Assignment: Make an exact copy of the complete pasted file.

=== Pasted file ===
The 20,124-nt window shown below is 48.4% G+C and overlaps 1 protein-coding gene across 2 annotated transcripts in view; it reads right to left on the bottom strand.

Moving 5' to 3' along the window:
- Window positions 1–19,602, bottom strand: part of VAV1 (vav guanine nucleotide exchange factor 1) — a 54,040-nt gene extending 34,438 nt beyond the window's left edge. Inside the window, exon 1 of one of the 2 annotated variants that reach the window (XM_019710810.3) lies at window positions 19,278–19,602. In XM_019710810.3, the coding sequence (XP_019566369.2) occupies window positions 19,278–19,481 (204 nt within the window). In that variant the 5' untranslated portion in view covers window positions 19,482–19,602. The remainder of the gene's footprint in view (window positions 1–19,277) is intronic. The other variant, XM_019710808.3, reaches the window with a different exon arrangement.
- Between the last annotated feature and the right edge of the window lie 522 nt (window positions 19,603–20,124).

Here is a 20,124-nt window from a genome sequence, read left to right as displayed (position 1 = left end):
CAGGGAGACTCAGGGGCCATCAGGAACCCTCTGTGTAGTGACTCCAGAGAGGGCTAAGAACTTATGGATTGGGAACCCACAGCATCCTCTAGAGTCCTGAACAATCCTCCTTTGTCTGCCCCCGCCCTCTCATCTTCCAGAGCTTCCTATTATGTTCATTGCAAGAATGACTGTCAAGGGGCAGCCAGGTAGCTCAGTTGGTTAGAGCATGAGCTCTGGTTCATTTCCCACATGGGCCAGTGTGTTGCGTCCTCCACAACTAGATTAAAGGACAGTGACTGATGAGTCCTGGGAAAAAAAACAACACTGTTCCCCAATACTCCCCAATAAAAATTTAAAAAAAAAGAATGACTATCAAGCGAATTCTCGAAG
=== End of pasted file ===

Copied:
The 20,124-nt window shown below is 48.4% G+C and overlaps 1 protein-coding gene across 2 annotated transcripts in view; it reads right to left on the bottom strand.

Moving 5' to 3' along the window:
- Window positions 1–19,602, bottom strand: part of VAV1 (vav guanine nucleotide exchange factor 1) — a 54,040-nt gene extending 34,438 nt beyond the window's left edge. Inside the window, exon 1 of one of the 2 annotated variants that reach the window (XM_019710810.3) lies at window positions 19,278–19,602. In XM_019710810.3, the coding sequence (XP_019566369.2) occupies window positions 19,278–19,481 (204 nt within the window). In that variant the 5' untranslated portion in view covers window positions 19,482–19,602. The remainder of the gene's footprint in view (window positions 1–19,277) is intronic. The other variant, XM_019710808.3, reaches the window with a different exon arrangement.
- Between the last annotated feature and the right edge of the window lie 522 nt (window positions 19,603–20,124).

Here is a 20,124-nt window from a genome sequence, read left to right as displayed (position 1 = left end):
CAGGGAGACTCAGGGGCCATCAGGAACCCTCTGTGTAGTGACTCCAGAGAGGGCTAAGAACTTATGGATTGGGAACCCACAGCATCCTCTAGAGTCCTGAACAATCCTCCTTTGTCTGCCCCCGCCCTCTCATCTTCCAGAGCTTCCTATTATGTTCATTGCAAGAATGACTGTCAAGGGGCAGCCAGGTAGCTCAGTTGGTTAGAGCATGAGCTCTGGTTCATTTCCCACATGGGCCAGTGTGTTGCGTCCTCCACAACTAGATTAAAGGACAGTGACTGATGAGTCCTGGGAAAAAAAACAACACTGTTCCCCAATACTCCCCAATAAAAATTTAAAAAAAAAGAATGACTATCAAGCGAATTCTCGAAG